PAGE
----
Energy-Out Hour – An ADHD-Friendly Bedtime Routine!

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Energy-Out Hour!

Guest post alert!  A creative NowWhat Mom agreed to share her experience and perspective on how she and her son overhauled their bedtime routine to accommodate ADHD.

If you’re anything like me, you won’t be surprised to hear that our bedtime routine is one of the more difficult times of our day. My son has never really done well with bedtime, but it wasn’t until our “Now What? Moment” 4 years ago that it all started to make sense. My son’s teachers suspected that he might have ADHD, but it wouldn’t be for another two years that my son would be formally diagnosed. My now-8-year-old and I are on a continual journey of discovery and reframing what our “normal” looks like at our house. 

For the most part, we refer to my son’s ADHD as a superpower, but one area in particular that is a chronic struggle for us is … bed time! My grade schooler can easily stay up longer than me, but the emergence of anxiety has resulted in him not only staying up until I’m ready to go to sleep, but also crawling into bed with me before he finally passes out. This was leaving me with zero time for myself – and self-care was feeling like a distant and mythical concept. 

Now, we have a pretty awesome evening routine that has been built piece by piece over the last year, and developed through plenty of trial and error. We implemented what we call Energy-Out Hour – which is exactly what it sounds like! One hour before our calm-down routine, we dedicate 60 minutes or so to getting all of the wiggles out of our systems.  To be completely honest, at this point in the day, I have very few wiggles left – so it’s mostly Mr 8 that’s doing the moving while I get twenty minutes to myself to wind down at the end of my day. We have found this to be a really effective way for both us to prepare for a calmer bedtime. My son is able to get out whatever remaining energy he has, and I am able to find my own time to breathe. 

In case any of this sounds like something you’d like to try at your house, I am happily passing on all of the toys and activities that have worked for us in the hopes that you will find something on this list that works for you too! 

Turn down the lights, turn up the music!

We received this cool star/galaxy light as a thoughtful gift – it actually has a music sensor in it, which causes it to change colours in time to the beat of the music we are playing. My son will either jump on his trampoline or dance around while the lights do their thing! 

Working it out!

We were able to find a really awesome hot wheels themed workout set on sale that came with a yoga mat, resistance band, ankle weights, jump rope and blow up punching bag. My son is really into working out and all things that resemble a gym so this purchase was perfect for him. However, you are able to buy all of these individually if you don’t want the full kit! We purchased the 2 lbs weights separately because my son desperately wanted his own weights.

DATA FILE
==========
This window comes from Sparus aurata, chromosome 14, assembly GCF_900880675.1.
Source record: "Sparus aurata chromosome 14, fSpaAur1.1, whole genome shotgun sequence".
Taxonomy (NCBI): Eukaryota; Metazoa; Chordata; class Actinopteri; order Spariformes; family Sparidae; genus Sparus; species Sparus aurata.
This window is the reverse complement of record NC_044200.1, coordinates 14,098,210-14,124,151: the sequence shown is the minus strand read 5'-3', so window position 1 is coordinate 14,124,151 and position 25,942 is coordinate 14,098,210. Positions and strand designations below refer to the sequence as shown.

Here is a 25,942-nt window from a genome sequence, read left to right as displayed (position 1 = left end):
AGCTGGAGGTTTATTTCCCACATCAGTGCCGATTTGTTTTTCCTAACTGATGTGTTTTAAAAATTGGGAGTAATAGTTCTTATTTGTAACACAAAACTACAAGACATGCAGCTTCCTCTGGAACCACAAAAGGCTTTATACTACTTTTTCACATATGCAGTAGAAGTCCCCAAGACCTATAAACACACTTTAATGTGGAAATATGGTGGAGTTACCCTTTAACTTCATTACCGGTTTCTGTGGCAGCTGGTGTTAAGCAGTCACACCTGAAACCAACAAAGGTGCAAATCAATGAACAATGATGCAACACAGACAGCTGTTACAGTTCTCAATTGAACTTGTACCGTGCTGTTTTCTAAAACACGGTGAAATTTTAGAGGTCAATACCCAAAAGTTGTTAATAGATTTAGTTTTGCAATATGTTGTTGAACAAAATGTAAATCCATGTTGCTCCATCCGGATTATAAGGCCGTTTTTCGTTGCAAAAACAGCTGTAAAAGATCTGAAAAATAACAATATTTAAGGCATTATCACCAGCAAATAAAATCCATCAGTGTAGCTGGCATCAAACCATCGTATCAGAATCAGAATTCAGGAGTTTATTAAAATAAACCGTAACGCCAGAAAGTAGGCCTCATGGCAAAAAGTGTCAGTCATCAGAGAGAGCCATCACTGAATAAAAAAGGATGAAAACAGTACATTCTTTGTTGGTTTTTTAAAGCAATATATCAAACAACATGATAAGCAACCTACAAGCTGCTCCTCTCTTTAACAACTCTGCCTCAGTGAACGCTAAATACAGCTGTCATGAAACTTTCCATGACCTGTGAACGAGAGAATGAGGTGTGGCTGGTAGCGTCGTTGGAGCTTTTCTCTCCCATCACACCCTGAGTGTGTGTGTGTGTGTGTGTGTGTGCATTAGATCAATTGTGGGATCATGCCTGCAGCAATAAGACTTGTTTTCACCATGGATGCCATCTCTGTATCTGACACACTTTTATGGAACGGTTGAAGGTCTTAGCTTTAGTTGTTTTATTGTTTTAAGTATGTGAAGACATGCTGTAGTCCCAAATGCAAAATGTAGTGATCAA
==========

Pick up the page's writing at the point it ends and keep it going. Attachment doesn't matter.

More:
Rock Climbing Corner

This is the one I am most proud of because it was an impulsive purchase followed by spontaneous execution, as I didn’t actually consider any of the logistics behind it before diving in with enthusiasm – but thankfully, it all worked out!  I was actually able to build a mini indoor rock wall – keep in mind I was going for functionality rather than looks here.  I couldn’t find an affordable option for what I was looking for. The cost of a ready-made rock wall along with shipping just wasn’t an expense that I was able to justify, so –  I decided to make my own!  I purchased one 8 ft by 4 ft plywood board and two boxes of rock climbing holds with the hardware (although FYI, I would have been fine with just the one box) and went to work. By making this myself, it cut the price in half. What makes this wall fun is that instead of going straight up, you have to maneuver across the wall. I was worried this would be too easy for him, but it was actually pretty challenging, which I was happy about. 

… ANYTHING related to jumping

Jump rope, bouncy ball, trampoline, pogo stick … you name it. If he can jump on, off, or onto it, it’s a winner!

We found this hands free pogo board on Amazon. This was great because it took him a while to learn how to use it so we were able to practice our stress tolerance skills and now he hops around no problem! We find ourselves having races up and down the hallway – him on the bouncy ball and myself on the pogo board. 

Obstacle Courses / Ninja Warrior

My son loves all things ninja and adores competitions. I looked on amazon for Ninja Warrior sets to make our own obstacle course, but then in the spur of the moment play session I realized that you can use anything for an obstacle course (and thank goodness because I didn’t need another prime delivery coming to the house!). We throw down pillows, set up chairs, move end tables and create our own obstacle courses. I’ll be the announcer as if he is actually participating in a race, and he loves beating his own time. Throw in some random “the floor is lava” moments, and you’re golden. It’s a win-win!

These are just some of the activities that work for us. We found it more difficult in the winter to get out and be more active outdoors, which is what led us to these adaptations. Sometimes our energy out hour is flying squirrel, swimming, outdoor scavenger hunts or the park – but sometimes this isn’t possible and honestly it’s unrealistic for a busy household with a single parent.

Bed time still isn’t perfect, but it’s better – and that’s okay. We’re still learning and figuring this all out together. I hope you were able to take some of these activities with you, because those extra 5-10 minutes of alone time are bliss!  Good luck!

Links to the items in my videos (no affiliations):

Pogo Board

Bouncy Ball

Little Tikes Trampoline


Rock Climbing Holds